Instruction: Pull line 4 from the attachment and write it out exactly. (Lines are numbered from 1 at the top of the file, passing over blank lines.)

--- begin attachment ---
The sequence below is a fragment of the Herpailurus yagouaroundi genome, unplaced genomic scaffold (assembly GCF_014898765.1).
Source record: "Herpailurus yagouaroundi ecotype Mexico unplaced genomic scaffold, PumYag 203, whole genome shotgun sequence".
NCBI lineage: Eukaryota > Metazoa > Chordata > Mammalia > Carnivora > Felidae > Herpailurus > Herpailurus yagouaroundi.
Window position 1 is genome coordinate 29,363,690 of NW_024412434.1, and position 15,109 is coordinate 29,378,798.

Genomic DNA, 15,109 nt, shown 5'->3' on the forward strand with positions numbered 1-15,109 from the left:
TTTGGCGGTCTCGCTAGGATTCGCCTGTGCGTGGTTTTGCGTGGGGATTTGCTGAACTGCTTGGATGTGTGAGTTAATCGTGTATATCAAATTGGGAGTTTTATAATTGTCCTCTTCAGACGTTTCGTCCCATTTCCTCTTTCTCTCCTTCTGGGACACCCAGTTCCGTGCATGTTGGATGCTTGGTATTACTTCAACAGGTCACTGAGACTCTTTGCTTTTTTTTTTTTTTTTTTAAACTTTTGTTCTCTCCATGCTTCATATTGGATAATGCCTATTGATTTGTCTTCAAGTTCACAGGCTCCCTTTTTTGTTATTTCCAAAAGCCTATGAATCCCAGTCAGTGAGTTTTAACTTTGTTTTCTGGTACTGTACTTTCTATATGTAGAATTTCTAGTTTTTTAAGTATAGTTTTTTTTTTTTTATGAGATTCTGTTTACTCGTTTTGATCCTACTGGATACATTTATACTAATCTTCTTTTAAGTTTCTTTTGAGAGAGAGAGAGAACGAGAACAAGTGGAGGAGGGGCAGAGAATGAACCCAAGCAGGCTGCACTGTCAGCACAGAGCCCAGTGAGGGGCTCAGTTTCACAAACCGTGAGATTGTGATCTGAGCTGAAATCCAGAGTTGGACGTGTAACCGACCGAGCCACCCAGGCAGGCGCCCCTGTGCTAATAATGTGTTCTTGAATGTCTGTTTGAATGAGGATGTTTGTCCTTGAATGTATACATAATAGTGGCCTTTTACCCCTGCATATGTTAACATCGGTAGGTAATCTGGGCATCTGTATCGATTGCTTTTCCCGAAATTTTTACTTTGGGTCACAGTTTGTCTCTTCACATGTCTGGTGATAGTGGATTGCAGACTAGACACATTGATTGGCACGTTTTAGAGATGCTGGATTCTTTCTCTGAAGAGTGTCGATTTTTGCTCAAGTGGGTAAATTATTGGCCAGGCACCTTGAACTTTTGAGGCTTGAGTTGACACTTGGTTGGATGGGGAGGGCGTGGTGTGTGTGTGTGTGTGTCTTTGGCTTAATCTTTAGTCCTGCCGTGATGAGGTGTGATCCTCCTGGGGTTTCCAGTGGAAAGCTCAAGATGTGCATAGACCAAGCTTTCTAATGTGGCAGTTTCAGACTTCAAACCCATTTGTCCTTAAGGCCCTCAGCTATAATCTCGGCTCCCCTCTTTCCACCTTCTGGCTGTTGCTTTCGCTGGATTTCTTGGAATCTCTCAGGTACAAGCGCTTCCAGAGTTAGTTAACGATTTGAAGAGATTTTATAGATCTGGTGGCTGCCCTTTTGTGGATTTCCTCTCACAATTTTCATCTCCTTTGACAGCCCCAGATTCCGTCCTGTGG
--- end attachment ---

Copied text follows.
Window position 1 is genome coordinate 29,363,690 of NW_024412434.1, and position 15,109 is coordinate 29,378,798.